Today’s post started out as an introduction to Moscow-born Russian cartoonist and illustrator Alexander Utkin, whose family name translates to something duck-related (‘utka’ means ‘duck’)… a few other topics may have crept in on soft paws, but sticking to one thing was never my forte.
I came across Utkin’s work in a comic book store. The volume attracted me with its stylish cover and vivid colours, standing out among its shelf companions despite the fact that they were also quite vibrant, this being the children’s corner (thankfully a reliable refuge for colour that’s often shunned in modern comics – if you haven’t noticed the absence of colour in the modern aesthetic, see this documentary about Chromophobia, or Colors: Where did they go? An investigation for a discussion).
I like cases where one doesn’t have to choose between art and storytelling, when the former is lovely and the latter, substandard (or vice versa). Utkin’s illustrations are beautiful, and he coherently and engagingly tackles a topic that’s dear to my heart – namely Russian fairy tales. Remember I mentioned Baba Yaga (see Hallowe’en Countdown VI, Day 28) a few weeks ago? We will meet her again today (hide your children). We also encounter the legendary Gamayun, a prophet-bird (strangely, as a child I learned its name from the song Sirin, Alkonost, Gamayun* and not from reading folk tales) with no legs or wings, who propelled itself with its tail, and whose interrupted flight signalled death or misery. In a more modern interpretation, she morphed into a sort of bird of paradise with a woman’s face. Read about her and her ‘sisters’ Sirin and Alkonost here.
Utkin’s Gamayun is a strange, vaguely female creature with huge eyes who narrates the stories (thus ‘Gamayun Tales’). There seems to be a resurgence of interest in all things folky** in many parts of the world, perhaps a desire to preserve some cultural heritage when faced with globalisation – in that sense, one can say that this series is part of that pattern. These revivals don’t often reach a Western audience, however, so it’s especially cool that Utkin’s forays into Slavic myths have been well received and enthusiastically lauded by French and English speakers as well.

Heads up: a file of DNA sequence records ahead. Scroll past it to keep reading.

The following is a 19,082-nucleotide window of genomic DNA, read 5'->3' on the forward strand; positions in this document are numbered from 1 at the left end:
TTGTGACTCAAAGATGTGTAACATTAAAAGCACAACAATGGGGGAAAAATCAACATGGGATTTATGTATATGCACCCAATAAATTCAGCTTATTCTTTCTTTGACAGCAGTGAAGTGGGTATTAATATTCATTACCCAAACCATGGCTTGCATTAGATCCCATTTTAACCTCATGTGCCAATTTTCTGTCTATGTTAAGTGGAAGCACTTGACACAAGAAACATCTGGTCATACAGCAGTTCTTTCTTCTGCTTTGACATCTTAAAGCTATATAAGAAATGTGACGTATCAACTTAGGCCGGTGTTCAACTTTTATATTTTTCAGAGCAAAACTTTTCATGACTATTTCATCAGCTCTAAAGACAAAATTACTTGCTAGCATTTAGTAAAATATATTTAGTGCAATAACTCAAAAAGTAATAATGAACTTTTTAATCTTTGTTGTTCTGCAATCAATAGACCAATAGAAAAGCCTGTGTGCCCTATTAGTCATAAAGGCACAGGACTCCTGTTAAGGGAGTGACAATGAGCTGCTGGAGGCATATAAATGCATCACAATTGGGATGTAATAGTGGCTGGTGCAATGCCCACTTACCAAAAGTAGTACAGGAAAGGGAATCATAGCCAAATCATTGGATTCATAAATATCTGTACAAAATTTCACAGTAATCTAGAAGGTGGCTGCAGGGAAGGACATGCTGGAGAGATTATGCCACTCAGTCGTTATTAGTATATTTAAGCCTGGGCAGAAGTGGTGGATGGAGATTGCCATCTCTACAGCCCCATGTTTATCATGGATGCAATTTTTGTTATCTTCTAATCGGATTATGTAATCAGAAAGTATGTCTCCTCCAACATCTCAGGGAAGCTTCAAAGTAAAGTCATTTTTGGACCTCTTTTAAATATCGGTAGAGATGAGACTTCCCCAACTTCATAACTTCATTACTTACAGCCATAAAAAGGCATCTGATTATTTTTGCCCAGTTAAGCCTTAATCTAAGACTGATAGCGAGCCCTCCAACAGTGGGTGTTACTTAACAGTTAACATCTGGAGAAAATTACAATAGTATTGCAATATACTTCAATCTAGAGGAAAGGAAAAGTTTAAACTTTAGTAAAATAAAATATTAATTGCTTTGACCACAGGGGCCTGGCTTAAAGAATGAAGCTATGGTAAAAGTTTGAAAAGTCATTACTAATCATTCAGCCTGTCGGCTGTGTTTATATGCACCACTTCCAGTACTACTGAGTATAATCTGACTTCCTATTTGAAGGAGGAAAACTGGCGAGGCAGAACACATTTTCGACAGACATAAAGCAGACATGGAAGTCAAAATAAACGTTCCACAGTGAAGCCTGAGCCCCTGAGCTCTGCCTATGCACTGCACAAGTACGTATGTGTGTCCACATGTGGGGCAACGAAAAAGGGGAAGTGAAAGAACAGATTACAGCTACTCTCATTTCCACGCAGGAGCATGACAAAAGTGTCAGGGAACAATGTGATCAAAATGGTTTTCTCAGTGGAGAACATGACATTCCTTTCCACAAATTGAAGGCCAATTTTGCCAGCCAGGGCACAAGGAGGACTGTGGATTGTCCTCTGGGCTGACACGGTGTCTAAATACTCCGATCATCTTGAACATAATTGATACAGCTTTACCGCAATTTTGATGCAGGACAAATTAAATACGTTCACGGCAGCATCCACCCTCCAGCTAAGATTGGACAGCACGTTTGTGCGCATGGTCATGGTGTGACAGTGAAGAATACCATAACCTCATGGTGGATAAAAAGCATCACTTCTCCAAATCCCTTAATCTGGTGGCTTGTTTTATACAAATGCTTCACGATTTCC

Here are a few pages from Roi des oiseaux or The King of Birds, which are, respectively, the French and English versions of the same story… except that the French edition also contains La dispute (The Quarrel), which in English was plunked into Gamayun Tales I. It’s a bit confusing.
In case you were wondering, Utkin’s Gamayun series is technically intended for children. I’m in the habit of regularly raiding the children’s section for interesting stuff, but I can call it mother’s interest (never-you-mind that I am the mother of cats and plants, not little humans). Here are several pages from Gamayun Tales II – this story is called The Quarrel (and, as mentioned earlier, was part of the French edition of The King of Birds):
The following page are from Vasilisa and the Doll, which in English was published in Gamayun Tales II, and in French, as part of the La princesse guerrière (‘the warrior princess’) collection:
I promised you Baba Yaga, didn’t I? The way Utkin draws her predatory teeth reminded me of Canadian artist Emily Carroll, whose creepy stories often mention teeth (one might say it’s a leitmoteeth of hers – sorry for the terrible pun). Her work deserves a post of its own, but for now I restrain myself to mentioning that Carroll, clearly also a fan of traditional folklore, illustrated a graphic novel (written by Marika McCoola) about you-know-who, Baba Yaga’s Assistant (2015, Candlewick). Here is a tooth and style demonstration:
To get back to our main topic, I’ll leave you with this glorious poster Utkin illustrated for a French bédé (comics) festival in 2020:
Visit Utkin’s IG account.
**This includes the bevy of young woman trios and quartets (from Ukraine, Georgia, Poland, Finland, Germany…) popping up seemingly all over the place, singing traditional folk songs whilst walking around. Here is a charming example from Russia.